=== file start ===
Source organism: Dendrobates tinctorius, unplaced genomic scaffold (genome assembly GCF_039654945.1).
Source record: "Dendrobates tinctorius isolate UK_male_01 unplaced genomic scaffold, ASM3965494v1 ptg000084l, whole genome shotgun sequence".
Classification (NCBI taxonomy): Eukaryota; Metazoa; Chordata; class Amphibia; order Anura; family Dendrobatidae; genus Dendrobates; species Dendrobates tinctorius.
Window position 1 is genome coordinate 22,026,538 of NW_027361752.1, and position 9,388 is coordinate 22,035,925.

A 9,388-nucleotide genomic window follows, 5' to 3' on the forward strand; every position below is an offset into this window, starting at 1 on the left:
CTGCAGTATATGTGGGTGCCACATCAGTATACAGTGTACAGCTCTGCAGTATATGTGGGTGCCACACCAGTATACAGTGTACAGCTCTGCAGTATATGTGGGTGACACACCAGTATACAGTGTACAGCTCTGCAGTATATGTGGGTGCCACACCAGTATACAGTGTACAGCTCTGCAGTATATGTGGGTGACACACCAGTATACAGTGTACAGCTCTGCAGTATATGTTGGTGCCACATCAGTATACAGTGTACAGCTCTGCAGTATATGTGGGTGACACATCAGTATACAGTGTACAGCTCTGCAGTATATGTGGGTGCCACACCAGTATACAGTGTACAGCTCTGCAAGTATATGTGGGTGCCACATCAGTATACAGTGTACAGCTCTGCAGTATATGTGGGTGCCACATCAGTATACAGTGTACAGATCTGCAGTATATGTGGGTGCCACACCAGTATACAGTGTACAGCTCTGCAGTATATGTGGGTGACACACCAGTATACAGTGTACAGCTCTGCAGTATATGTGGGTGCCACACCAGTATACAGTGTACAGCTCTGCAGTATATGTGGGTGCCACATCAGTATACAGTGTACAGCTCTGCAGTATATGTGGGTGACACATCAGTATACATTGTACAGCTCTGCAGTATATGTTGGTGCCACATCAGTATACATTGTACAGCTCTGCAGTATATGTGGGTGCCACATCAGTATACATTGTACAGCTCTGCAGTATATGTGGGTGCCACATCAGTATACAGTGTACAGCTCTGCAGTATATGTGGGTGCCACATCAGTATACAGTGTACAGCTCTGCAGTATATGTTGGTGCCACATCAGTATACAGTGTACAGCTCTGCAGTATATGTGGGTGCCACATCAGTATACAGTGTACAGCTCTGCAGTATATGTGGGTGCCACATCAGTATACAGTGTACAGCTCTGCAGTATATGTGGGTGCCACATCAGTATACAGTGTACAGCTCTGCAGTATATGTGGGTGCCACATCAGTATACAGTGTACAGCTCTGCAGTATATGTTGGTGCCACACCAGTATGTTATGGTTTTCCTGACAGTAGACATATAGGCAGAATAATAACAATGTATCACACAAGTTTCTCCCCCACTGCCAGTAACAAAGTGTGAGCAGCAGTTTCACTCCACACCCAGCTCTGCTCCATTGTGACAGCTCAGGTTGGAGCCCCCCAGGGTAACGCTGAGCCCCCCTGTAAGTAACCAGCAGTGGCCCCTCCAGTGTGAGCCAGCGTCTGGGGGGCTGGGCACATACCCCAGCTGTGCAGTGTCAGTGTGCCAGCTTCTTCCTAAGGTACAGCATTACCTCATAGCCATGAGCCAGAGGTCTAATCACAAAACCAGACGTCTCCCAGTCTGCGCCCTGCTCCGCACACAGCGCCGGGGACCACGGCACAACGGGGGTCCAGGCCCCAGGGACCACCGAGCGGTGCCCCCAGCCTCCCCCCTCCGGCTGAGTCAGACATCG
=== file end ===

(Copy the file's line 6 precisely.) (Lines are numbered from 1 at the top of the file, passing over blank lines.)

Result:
CTGCAGTATATGTGGGTGCCACATCAGTATACAGTGTACAGCTCTGCAGTATATGTGGGTGCCACACCAGTATACAGTGTACAGCTCTGCAGTATATGTGGGTGACACACCAGTATACAGTGTACAGCTCTGCAGTATATGTGGGTGCCACACCAGTATACAGTGTACAGCTCTGCAGTATATGTGGGTGACACACCAGTATACAGTGTACAGCTCTGCAGTATATGTTGGTGCCACATCAGTATACAGTGTACAGCTCTGCAGTATATGTGGGTGACACATCAGTATACAGTGTACAGCTCTGCAGTATATGTGGGTGCCACACCAGTATACAGTGTACAGCTCTGCAAGTATATGTGGGTGCCACATCAGTATACAGTGTACAGCTCTGCAGTATATGTGGGTGCCACATCAGTATACAGTGTACAGATCTGCAGTATATGTGGGTGCCACACCAGTATACAGTGTACAGCTCTGCAGTATATGTGGGTGACACACCAGTATACAGTGTACAGCTCTGCAGTATATGTGGGTGCCACACCAGTATACAGTGTACAGCTCTGCAGTATATGTGGGTGCCACATCAGTATACAGTGTACAGCTCTGCAGTATATGTGGGTGACACATCAGTATACATTGTACAGCTCTGCAGTATATGTTGGTGCCACATCAGTATACATTGTACAGCTCTGCAGTATATGTGGGTGCCACATCAGTATACATTGTACAGCTCTGCAGTATATGTGGGTGCCACATCAGTATACAGTGTACAGCTCTGCAGTATATGTGGGTGCCACATCAGTATACAGTGTACAGCTCTGCAGTATATGTTGGTGCCACATCAGTATACAGTGTACAGCTCTGCAGTATATGTGGGTGCCACATCAGTATACAGTGTACAGCTCTGCAGTATATGTGGGTGCCACATCAGTATACAGTGTACAGCTCTGCAGTATATGTGGGTGCCACATCAGTATACAGTGTACAGCTCTGCAGTATATGTGGGTGCCACATCAGTATACAGTGTACAGCTCTGCAGTATATGTTGGTGCCACACCAGTATGTTATGGTTTTCCTGACAGTAGACATATAGGCAGAATAATAACAATGTATCACACAAGTTTCTCCCCCACTGCCAGTAACAAAGTGTGAGCAGCAGTTTCACTCCACACCCAGCTCTGCTCCATTGTGACAGCTCAGGTTGGAGCCCCCCAGGGTAACGCTGAGCCCCCCTGTAAGTAACCAGCAGTGGCCCCTCCAGTGTGAGCCAGCGTCTGGGGGGCTGGGCACATACCCCAGCTGTGCAGTGTCAGTGTGCCAGCTTCTTCCTAAGGTACAGCATTACCTCATAGCCATGAGCCAGAGGTCTAATCACAAAACCAGACGTCTCCCAGTCTGCGCCCTGCTCCGCACACAGCGCCGGGGACCACGGCACAACGGGGGTCCAGGCCCCAGGGACCACCGAGCGGTGCCCCCAGCCTCCCCCCTCCGGCTGAGTCAGACATCG